- Strategic trading and manipulation with spot market power (2006)
- When a spot market monopolist has a position in a corresponding futures market, he has an incentive to deviate from the spot market optimum to make this position more profitable. Rational futures market makers take this into account when setting prices. We show that the monopolist, by randomizing his futures market position, can strategically exploit his market power at the expense of other futures market participants. Furthermore, traders without market power can manipulate futures prices by hiding their orders behind the monopolist's strategic trades. The moral hazard problem stemming from spot market power thus provides a venue for strategic trading and manipulation that parallels the adverse selection problem stemming from inside information. Klassifikation: D82, G13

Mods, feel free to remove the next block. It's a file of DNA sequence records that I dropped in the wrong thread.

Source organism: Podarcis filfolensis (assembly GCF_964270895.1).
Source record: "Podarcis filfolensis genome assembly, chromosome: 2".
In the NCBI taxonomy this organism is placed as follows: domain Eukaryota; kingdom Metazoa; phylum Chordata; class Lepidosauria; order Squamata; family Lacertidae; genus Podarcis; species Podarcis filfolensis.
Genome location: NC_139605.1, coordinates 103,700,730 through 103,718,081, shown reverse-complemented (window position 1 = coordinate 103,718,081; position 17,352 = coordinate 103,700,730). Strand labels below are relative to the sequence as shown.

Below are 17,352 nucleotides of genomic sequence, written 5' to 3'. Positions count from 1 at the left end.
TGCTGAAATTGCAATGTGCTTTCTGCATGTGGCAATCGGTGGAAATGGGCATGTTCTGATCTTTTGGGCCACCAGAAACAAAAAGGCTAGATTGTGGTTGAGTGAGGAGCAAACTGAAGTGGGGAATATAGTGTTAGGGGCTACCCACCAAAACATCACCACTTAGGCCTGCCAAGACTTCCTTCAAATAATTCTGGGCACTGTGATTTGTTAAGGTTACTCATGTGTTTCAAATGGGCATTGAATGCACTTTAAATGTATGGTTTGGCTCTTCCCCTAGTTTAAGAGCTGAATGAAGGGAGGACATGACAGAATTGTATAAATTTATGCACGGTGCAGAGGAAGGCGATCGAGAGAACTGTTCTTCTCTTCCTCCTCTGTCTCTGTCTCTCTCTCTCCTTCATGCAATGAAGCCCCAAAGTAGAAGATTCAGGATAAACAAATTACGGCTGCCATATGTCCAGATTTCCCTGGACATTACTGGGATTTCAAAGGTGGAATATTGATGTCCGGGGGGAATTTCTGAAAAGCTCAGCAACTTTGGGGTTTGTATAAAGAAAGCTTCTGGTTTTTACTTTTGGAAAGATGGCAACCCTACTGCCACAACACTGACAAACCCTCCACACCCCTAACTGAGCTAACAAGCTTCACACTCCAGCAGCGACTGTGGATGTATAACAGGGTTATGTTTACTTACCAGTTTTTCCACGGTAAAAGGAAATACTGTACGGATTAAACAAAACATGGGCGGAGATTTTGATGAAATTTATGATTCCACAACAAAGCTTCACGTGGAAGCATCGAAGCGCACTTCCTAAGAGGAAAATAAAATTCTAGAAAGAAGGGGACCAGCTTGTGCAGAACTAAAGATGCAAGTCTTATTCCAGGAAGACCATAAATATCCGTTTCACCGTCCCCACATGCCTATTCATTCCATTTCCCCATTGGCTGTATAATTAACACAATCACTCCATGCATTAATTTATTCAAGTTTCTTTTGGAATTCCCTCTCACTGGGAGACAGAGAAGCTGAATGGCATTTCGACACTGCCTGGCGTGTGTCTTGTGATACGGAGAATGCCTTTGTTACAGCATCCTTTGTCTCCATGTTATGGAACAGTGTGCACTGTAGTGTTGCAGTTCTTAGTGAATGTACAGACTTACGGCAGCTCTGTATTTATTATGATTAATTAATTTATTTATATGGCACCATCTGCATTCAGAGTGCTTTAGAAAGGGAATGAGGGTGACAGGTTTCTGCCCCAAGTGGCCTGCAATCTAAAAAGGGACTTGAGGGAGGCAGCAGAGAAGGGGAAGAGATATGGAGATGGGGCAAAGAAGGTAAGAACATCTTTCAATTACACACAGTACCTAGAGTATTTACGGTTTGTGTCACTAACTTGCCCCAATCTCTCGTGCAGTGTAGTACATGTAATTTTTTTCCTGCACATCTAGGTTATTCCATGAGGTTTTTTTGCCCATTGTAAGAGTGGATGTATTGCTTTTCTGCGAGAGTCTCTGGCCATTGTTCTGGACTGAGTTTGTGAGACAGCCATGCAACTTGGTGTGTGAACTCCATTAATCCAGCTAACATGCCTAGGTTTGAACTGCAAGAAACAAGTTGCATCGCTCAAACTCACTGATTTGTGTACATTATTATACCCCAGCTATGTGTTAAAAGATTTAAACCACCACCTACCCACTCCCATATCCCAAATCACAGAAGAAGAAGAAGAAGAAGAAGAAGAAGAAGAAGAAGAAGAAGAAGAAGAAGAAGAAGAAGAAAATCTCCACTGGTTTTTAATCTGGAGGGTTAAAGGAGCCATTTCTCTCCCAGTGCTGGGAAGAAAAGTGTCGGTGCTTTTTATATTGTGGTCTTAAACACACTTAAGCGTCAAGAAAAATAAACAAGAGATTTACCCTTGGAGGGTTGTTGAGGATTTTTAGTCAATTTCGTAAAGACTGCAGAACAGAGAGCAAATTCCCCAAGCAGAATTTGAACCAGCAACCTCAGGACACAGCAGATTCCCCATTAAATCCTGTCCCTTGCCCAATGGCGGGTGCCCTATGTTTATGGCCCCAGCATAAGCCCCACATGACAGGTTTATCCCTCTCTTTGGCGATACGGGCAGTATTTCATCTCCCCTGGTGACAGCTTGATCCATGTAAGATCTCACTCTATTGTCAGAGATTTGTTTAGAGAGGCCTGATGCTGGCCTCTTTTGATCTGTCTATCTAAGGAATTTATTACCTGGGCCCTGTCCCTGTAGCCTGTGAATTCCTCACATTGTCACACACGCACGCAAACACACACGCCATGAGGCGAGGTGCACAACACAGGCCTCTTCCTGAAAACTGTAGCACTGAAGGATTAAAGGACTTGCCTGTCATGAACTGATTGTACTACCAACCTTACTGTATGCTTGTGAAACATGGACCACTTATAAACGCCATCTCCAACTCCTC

- Monopoly power limits hedging (2008)
- When a spot market monopolist participates in a derivatives market, she has an incentive to deviate from the spot market monopoly optimum to make her derivatives market position more profitable. When contracts can only be written contingent on the spot price, a risk-averse monopolist chooses to participate in the derivatives market to hedge her risk, and she reduces expected profits by doing so. However, eliminating all risk is impossible. These results are independent of the shape of the demand function, the distribution of demand shocks, the nature of preferences or the set of derivatives contracts.